Biological and physical influences on soil 14CO 2 seasonal dynamics in a temperate hardwood forest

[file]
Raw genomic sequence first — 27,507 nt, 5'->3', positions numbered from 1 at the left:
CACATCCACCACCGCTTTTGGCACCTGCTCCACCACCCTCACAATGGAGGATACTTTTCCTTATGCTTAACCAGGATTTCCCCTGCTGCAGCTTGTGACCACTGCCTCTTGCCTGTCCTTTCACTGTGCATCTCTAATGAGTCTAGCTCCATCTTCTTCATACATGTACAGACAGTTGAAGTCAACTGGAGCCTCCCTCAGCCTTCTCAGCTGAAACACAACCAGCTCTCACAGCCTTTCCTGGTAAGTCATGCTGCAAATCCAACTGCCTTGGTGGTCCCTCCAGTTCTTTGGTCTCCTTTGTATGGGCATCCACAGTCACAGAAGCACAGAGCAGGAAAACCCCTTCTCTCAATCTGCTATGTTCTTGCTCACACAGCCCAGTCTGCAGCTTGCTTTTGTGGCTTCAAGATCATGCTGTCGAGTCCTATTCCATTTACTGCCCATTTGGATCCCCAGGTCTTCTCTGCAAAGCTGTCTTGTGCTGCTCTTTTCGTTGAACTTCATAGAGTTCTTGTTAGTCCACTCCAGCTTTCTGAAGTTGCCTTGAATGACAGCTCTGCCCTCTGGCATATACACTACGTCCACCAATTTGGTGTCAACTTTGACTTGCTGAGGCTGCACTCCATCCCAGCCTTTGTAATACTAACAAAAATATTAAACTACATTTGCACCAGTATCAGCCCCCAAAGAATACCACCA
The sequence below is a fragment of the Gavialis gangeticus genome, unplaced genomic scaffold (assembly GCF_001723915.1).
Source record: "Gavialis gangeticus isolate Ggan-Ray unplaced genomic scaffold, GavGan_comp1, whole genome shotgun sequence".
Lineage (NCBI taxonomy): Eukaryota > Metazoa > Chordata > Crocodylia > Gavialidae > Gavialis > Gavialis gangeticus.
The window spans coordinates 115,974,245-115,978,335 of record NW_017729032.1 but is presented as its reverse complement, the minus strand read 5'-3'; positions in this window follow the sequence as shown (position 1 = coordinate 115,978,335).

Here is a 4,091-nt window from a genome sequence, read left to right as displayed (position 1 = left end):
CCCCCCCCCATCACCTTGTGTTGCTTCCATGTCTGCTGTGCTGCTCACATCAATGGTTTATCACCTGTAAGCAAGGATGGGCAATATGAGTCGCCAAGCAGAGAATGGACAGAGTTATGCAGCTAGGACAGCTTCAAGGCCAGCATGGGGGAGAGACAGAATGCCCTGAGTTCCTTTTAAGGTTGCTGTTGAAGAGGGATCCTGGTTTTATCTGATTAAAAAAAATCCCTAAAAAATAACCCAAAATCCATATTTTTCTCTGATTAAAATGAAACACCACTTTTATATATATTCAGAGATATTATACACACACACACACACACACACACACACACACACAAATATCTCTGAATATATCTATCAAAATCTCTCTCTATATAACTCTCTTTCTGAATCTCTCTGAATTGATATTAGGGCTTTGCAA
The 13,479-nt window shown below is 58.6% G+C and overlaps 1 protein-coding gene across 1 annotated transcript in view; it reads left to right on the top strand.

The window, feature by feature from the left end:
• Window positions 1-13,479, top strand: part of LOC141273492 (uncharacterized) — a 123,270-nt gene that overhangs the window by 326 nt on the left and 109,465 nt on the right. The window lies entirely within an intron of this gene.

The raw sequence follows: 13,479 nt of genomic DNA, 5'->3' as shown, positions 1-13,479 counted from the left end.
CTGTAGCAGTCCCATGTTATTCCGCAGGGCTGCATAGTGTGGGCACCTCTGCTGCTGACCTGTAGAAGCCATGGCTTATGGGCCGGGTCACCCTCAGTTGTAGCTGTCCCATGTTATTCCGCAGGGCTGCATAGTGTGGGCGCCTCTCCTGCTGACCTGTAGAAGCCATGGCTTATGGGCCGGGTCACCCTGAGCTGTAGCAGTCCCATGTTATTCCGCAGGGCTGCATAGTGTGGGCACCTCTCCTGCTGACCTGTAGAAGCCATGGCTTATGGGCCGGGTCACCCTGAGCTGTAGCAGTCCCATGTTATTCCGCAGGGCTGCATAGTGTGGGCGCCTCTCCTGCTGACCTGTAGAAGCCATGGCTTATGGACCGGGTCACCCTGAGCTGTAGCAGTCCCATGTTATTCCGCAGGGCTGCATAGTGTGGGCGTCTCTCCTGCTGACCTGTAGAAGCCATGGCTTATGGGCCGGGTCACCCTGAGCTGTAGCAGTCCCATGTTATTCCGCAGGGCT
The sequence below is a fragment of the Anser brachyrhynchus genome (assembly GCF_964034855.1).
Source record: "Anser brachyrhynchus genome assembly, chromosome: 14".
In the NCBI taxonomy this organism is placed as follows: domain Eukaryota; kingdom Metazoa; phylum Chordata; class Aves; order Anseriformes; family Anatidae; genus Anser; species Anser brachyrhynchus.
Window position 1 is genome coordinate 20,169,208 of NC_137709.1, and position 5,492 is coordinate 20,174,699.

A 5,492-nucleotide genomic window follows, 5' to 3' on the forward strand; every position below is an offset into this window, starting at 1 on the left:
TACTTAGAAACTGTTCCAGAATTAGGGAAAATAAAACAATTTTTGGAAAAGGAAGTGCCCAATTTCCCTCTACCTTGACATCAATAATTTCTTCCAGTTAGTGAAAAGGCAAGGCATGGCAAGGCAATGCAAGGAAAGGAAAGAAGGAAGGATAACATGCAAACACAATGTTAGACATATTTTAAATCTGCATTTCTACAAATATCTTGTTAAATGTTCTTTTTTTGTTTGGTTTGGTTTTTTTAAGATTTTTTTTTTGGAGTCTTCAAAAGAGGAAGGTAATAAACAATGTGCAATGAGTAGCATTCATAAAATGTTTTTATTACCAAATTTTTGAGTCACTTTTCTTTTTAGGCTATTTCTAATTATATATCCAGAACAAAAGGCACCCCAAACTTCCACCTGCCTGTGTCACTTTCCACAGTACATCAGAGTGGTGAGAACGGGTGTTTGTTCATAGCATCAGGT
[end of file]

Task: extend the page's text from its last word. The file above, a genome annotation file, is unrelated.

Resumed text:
While radiocarbon ( 14C) abundances in standing stocks of soil carbon have been used to evaluate rates of soil carbon turnover on timescales of several years to centuries, soil-respired 14CO 2 measurements are an important tool for identifying more immediate responses to disturbance and climate change. Soil Δ 14CO 2 data, however, are often temporally sparse and could be interpreted better with more context for typical seasonal ranges and trends. We report on a semi-high-frequency sampling campaign to distinguish physical and biological drivers of soil Δ 14CO 2 at a temperate forest site in northern Wisconsin, USA. We sampled 14CO 2 profiles every three weeks during snow-free months through 2012 in three intact plots and one trenched plot that excluded roots. Respired Δ 14CO 2 declined through the summer in intact plots, shifting from an older C composition that contained more bomb 14C to a younger composition more closely resembling present 14C levels in the atmosphere. In the trenched plot, respired Δ 14CO 2 was variable but remained comparatively higher than in intact plots, reflecting older bomb-enriched 14C sources. Although respired Δ 14CO 2 from intact plots correlated with soil moisture, related analyses did not support a clear cause-and-effect relationship with moisture. The initial decrease in Δ 14CO 2 from spring to midsummer could be explained by increases in 14C-deplete root respiration; however, Δ 14CO 2 continued to decline in late summer after root activity decreased. We also investigated whether soil moisture impacted vertical partitioning of CO 2 production, but found this had little effect on respired Δ 14CO 2 because CO 2 contained modern bomb C at depth, even in the trenched plot. This surprising result contrasted with decades to centuries-old pre-bomb CO 2 produced in lab incubations of the same soils. Our results suggest that root-derived C and other recent C sources had dominant impacts on respired Δ 14CO 2 in situ, even at depth. We propose that Δ 14CO 2 may have declined through late summer in intact plots because of continued microbial turnover of root-derived C, following declines in root respiration. Our results agree with other studies showing declines in the 14C content of soil respiration over the growing season, and suggest inputs of new photosynthates through roots are an important driver.